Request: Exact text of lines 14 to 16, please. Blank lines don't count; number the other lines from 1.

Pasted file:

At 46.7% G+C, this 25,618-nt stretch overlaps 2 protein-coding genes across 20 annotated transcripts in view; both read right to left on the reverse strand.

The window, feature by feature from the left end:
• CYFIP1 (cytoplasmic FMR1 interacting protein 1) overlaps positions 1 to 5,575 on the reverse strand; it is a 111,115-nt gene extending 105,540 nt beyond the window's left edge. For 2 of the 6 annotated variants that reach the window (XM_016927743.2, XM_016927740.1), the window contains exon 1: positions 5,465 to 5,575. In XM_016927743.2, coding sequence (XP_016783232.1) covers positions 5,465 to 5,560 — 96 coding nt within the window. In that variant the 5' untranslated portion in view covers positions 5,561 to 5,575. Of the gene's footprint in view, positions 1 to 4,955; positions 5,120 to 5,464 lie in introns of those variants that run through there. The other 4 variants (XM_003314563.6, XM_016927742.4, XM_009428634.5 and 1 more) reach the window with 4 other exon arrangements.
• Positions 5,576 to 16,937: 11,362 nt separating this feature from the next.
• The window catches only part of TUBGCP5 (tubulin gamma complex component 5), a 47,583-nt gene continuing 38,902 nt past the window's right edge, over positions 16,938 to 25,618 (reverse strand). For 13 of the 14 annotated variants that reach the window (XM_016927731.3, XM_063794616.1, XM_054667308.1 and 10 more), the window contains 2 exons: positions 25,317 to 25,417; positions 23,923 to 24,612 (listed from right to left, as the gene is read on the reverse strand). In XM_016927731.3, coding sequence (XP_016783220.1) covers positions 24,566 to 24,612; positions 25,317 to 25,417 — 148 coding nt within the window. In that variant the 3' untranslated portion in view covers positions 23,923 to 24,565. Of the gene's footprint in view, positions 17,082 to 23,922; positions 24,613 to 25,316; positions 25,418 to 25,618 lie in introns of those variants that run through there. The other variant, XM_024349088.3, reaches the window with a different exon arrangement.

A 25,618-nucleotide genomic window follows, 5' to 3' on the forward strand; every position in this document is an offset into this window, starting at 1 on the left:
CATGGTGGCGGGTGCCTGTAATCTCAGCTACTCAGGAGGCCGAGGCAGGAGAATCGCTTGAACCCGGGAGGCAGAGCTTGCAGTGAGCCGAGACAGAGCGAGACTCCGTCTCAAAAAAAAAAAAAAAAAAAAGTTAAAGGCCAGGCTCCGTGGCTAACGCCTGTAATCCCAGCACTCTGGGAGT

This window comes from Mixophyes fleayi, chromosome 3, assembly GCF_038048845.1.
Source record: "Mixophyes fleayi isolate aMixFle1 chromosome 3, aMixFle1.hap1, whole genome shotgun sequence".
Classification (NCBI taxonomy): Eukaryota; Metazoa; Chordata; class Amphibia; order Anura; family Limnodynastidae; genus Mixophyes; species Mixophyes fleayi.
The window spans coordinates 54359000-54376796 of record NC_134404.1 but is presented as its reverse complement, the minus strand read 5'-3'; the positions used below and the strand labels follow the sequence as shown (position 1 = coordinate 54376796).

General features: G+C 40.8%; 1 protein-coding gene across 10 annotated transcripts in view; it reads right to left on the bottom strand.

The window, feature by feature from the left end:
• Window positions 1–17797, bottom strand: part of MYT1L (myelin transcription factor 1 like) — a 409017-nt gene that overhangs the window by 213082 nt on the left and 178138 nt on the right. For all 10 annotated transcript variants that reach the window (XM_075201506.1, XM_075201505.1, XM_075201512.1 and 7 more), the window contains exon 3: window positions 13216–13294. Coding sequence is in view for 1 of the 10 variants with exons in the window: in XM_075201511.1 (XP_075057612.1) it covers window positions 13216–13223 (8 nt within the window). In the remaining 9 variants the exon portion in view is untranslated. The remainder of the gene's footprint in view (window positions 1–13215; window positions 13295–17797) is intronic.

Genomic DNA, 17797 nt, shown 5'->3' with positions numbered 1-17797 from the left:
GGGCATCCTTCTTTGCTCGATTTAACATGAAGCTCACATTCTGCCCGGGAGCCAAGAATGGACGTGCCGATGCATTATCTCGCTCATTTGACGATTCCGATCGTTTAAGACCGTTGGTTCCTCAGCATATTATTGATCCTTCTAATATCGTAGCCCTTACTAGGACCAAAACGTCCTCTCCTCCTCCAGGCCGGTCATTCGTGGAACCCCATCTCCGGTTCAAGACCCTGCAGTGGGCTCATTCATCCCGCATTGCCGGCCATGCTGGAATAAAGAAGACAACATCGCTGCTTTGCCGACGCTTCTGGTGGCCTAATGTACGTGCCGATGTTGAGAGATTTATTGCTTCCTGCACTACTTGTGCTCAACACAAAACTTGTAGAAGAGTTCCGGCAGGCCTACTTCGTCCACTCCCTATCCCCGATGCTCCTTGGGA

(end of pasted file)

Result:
• Window positions 1–17797, bottom strand: part of MYT1L (myelin transcription factor 1 like) — a 409017-nt gene that overhangs the window by 213082 nt on the left and 178138 nt on the right. For all 10 annotated transcript variants that reach the window (XM_075201506.1, XM_075201505.1, XM_075201512.1 and 7 more), the window contains exon 3: window positions 13216–13294. Coding sequence is in view for 1 of the 10 variants with exons in the window: in XM_075201511.1 (XP_075057612.1) it covers window positions 13216–13223 (8 nt within the window). In the remaining 9 variants the exon portion in view is untranslated. The remainder of the gene's footprint in view (window positions 1–13215; window positions 13295–17797) is intronic.

Genomic DNA, 17797 nt, shown 5'->3' with positions numbered 1-17797 from the left:
GGGCATCCTTCTTTGCTCGATTTAACATGAAGCTCACATTCTGCCCGGGAGCCAAGAATGGACGTGCCGATGCATTATCTCGCTCATTTGACGATTCCGATCGTTTAAGACCGTTGGTTCCTCAGCATATTATTGATCCTTCTAATATCGTAGCCCTTACTAGGACCAAAACGTCCTCTCCTCCTCCAGGCCGGTCATTCGTGGAACCCCATCTCCGGTTCAAGACCCTGCAGTGGGCTCATTCATCCCGCATTGCCGGCCATGCTGGAATAAAGAAGACAACATCGCTGCTTTGCCGACGCTTCTGGTGGCCTAATGTACGTGCCGATGTTGAGAGATTTATTGCTTCCTGCACTACTTGTGCTCAACACAAAACTTGTAGAAGAGTTCCGGCAGGCCTACTTCGTCCACTCCCTATCCCCGATGCTCCTTGGGA